Gangs with knives, the occasional firearm, judges too soft, sentences too lenient and innocent bystanders maimed, injured and murdered. Not the gang culture of the early 21st century but the reality of Manchester in the late nineteenth century where stonings and stabbings (even of policemen)were far too common and prison kept the riff raff off the streets until they served their two, four or six month sentences to return to their violent pastime of "scuttling".
The problems faced then remain unchanged now, youngsters with too much time on their hands, the practice of obscene communications (long before Channel 4!) undermining social respect, teenagers (girls as well as boys) being involved in what they perceived as peer approved behaviour and, above all, the ready availability of alcohol in the days before the introduction of limited hours. If ever proof of "four generations and back to clogs" were needed, 24 hour licensing provided it.
Although there were some racial and religious elements involved, the gangs were (as today) largely territorially based. Many of those in their early teens claimed to be adults in order to avoid a five year sentence to the Reformatory School, where discipline was strict, rather than the inside of Strangeways where the maximum sentence for assault by an adult was likely to be six months or less.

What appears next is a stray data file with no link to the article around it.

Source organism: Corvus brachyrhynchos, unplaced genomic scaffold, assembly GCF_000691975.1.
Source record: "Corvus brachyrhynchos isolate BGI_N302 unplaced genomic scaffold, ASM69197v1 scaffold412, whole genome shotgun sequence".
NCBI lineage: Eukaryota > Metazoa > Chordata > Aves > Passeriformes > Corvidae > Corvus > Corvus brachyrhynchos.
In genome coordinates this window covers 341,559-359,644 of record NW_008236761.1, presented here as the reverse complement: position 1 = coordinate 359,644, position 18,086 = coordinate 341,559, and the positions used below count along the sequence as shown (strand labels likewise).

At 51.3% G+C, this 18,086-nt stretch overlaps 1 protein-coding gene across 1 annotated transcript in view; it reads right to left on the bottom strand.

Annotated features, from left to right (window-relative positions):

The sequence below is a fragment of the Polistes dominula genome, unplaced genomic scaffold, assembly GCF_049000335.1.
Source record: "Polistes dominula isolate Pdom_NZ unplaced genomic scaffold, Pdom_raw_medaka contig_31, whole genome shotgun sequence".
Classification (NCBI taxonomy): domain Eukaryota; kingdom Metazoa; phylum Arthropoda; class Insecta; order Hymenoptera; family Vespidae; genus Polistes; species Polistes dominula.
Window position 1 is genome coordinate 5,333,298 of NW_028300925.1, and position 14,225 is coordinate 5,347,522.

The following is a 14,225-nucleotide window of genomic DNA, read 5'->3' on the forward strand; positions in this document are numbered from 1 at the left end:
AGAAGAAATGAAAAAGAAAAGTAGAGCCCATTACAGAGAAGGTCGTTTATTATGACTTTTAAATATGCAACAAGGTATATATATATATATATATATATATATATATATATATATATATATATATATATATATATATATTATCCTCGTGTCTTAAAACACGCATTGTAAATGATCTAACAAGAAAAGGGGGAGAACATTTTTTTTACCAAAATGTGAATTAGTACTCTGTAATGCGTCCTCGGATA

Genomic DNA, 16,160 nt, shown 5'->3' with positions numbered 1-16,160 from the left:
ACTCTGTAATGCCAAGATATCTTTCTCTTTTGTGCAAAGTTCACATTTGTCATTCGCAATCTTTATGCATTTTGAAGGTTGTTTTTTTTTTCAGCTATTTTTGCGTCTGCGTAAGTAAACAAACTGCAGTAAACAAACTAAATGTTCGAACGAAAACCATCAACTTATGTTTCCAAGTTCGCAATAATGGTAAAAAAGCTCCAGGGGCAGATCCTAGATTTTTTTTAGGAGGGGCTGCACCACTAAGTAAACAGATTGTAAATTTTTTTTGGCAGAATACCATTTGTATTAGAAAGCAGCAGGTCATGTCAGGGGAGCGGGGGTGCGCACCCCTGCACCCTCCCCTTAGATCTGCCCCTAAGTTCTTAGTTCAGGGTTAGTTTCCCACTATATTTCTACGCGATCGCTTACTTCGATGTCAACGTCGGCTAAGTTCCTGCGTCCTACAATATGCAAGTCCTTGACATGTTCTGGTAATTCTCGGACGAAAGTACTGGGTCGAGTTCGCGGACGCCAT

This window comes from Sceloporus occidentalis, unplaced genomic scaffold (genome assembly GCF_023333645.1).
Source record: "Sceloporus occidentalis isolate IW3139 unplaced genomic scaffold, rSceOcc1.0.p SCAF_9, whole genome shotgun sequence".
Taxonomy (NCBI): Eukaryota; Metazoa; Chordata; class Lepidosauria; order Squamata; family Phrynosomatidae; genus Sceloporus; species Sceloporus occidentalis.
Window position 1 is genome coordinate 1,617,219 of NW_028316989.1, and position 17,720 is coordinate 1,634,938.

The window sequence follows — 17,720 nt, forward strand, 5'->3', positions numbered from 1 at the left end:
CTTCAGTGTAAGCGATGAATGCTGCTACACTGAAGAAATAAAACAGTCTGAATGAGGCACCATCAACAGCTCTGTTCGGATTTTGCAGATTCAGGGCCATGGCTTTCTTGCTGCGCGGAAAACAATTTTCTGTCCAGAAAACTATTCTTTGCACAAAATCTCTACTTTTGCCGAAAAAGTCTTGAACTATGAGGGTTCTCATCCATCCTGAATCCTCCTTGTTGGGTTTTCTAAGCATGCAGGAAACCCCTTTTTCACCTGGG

Underpinning it all lay the English tradition of fighting for the sake of it (the beer merely increased the incidence). For many living in the city which coined the term "Acid Rain" as early in 1872, it was the only energetic outlet of drab lives and much of it was mischievous rather than criminal in intent.
The introduction of alternative forms of recreation such as Lads' clubs and the Boys' Brigade played a part in changing attitudes and activities. Ultimately it was discipline (either in the form of military service or, in many cases, marriage) which saw young men drained of their capacity for violence and finally settle down.
There was a large degree of self interest against change. Rather like the saloon keeper in High Noon, publicans were less interested in keeping law and order as keeping their customers (however bawdy) happily supplied with alcoholic beverages.
What is perhaps surprising is that ideas of how to punish offenders were as diverse as now. Not all judges considered jail as the first option, many recognised the need for social reform and the introduction of social and legal structures which could be respected by all sectors of society.
Andrew Davies has written a first rate history of late nineteenth Manchester and Salford, evoking a culture which was still prevalent in the early 1950's in the schoolyard and society as a whole. What's more he has made it readable and lively while maintaining the highest level of scholarship. Well worth buying. Indeed, a bargain.